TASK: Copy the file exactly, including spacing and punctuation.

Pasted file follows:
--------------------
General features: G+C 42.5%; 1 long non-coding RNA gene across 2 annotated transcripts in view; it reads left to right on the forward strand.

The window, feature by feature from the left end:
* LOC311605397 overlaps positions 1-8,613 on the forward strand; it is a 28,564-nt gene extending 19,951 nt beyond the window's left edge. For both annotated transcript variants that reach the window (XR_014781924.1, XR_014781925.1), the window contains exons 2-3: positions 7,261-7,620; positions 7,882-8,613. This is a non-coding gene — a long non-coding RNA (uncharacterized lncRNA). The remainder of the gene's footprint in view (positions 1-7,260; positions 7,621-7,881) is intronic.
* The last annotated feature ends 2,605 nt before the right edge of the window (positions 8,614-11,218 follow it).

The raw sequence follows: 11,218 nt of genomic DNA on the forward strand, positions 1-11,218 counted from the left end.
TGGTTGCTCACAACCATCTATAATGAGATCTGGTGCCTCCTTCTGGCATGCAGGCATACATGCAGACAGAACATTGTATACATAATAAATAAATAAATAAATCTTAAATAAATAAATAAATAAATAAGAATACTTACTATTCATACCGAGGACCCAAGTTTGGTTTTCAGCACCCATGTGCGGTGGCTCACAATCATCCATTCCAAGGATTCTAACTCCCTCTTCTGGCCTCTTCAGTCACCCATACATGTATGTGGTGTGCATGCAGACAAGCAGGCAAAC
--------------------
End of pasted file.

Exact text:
General features: G+C 42.5%; 1 long non-coding RNA gene across 2 annotated transcripts in view; it reads left to right on the forward strand.

The window, feature by feature from the left end:
* LOC311605397 overlaps positions 1-8,613 on the forward strand; it is a 28,564-nt gene extending 19,951 nt beyond the window's left edge. For both annotated transcript variants that reach the window (XR_014781924.1, XR_014781925.1), the window contains exons 2-3: positions 7,261-7,620; positions 7,882-8,613. This is a non-coding gene — a long non-coding RNA (uncharacterized lncRNA). The remainder of the gene's footprint in view (positions 1-7,260; positions 7,621-7,881) is intronic.
* The last annotated feature ends 2,605 nt before the right edge of the window (positions 8,614-11,218 follow it).

The raw sequence follows: 11,218 nt of genomic DNA on the forward strand, positions 1-11,218 counted from the left end.
TGGTTGCTCACAACCATCTATAATGAGATCTGGTGCCTCCTTCTGGCATGCAGGCATACATGCAGACAGAACATTGTATACATAATAAATAAATAAATAAATCTTAAATAAATAAATAAATAAATAAGAATACTTACTATTCATACCGAGGACCCAAGTTTGGTTTTCAGCACCCATGTGCGGTGGCTCACAATCATCCATTCCAAGGATTCTAACTCCCTCTTCTGGCCTCTTCAGTCACCCATACATGTATGTGGTGTGCATGCAGACAAGCAGGCAAAC